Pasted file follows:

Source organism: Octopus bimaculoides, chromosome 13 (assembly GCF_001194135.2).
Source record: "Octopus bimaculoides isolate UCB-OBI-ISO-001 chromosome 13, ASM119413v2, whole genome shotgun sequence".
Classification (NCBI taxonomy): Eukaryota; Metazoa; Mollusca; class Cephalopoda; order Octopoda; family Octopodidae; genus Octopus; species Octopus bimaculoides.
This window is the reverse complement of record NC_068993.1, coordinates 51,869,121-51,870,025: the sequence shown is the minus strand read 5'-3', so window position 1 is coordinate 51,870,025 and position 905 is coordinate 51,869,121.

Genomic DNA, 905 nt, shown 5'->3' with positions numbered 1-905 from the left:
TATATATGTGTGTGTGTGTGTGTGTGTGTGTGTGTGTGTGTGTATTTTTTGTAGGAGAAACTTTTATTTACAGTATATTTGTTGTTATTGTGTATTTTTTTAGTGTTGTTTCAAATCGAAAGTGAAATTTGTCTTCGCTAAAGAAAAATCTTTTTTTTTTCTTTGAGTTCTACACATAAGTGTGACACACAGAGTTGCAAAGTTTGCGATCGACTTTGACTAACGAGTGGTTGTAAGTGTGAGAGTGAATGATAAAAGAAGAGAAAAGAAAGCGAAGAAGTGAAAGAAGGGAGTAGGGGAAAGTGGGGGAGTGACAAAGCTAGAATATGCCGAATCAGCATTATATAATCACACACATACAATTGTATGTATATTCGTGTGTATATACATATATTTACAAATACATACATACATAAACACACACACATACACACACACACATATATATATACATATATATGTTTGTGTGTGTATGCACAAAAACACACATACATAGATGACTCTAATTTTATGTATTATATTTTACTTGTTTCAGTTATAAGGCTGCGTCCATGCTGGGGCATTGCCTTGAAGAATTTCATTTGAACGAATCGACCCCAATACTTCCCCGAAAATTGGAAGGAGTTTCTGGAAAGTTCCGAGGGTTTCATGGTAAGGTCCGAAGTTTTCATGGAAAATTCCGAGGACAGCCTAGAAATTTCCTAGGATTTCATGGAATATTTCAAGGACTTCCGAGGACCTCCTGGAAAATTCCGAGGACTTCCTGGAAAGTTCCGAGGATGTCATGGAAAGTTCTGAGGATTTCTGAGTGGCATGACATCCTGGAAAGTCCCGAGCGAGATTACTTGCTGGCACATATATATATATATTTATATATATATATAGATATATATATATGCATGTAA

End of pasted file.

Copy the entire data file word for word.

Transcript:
Source organism: Octopus bimaculoides, chromosome 13 (assembly GCF_001194135.2).
Source record: "Octopus bimaculoides isolate UCB-OBI-ISO-001 chromosome 13, ASM119413v2, whole genome shotgun sequence".
Classification (NCBI taxonomy): Eukaryota; Metazoa; Mollusca; class Cephalopoda; order Octopoda; family Octopodidae; genus Octopus; species Octopus bimaculoides.
This window is the reverse complement of record NC_068993.1, coordinates 51,869,121-51,870,025: the sequence shown is the minus strand read 5'-3', so window position 1 is coordinate 51,870,025 and position 905 is coordinate 51,869,121.

Genomic DNA, 905 nt, shown 5'->3' with positions numbered 1-905 from the left:
TATATATGTGTGTGTGTGTGTGTGTGTGTGTGTGTGTGTGTGTATTTTTTGTAGGAGAAACTTTTATTTACAGTATATTTGTTGTTATTGTGTATTTTTTTAGTGTTGTTTCAAATCGAAAGTGAAATTTGTCTTCGCTAAAGAAAAATCTTTTTTTTTTCTTTGAGTTCTACACATAAGTGTGACACACAGAGTTGCAAAGTTTGCGATCGACTTTGACTAACGAGTGGTTGTAAGTGTGAGAGTGAATGATAAAAGAAGAGAAAAGAAAGCGAAGAAGTGAAAGAAGGGAGTAGGGGAAAGTGGGGGAGTGACAAAGCTAGAATATGCCGAATCAGCATTATATAATCACACACATACAATTGTATGTATATTCGTGTGTATATACATATATTTACAAATACATACATACATAAACACACACACATACACACACACACATATATATATACATATATATGTTTGTGTGTGTATGCACAAAAACACACATACATAGATGACTCTAATTTTATGTATTATATTTTACTTGTTTCAGTTATAAGGCTGCGTCCATGCTGGGGCATTGCCTTGAAGAATTTCATTTGAACGAATCGACCCCAATACTTCCCCGAAAATTGGAAGGAGTTTCTGGAAAGTTCCGAGGGTTTCATGGTAAGGTCCGAAGTTTTCATGGAAAATTCCGAGGACAGCCTAGAAATTTCCTAGGATTTCATGGAATATTTCAAGGACTTCCGAGGACCTCCTGGAAAATTCCGAGGACTTCCTGGAAAGTTCCGAGGATGTCATGGAAAGTTCTGAGGATTTCTGAGTGGCATGACATCCTGGAAAGTCCCGAGCGAGATTACTTGCTGGCACATATATATATATATTTATATATATATATAGATATATATATATGCATGTAA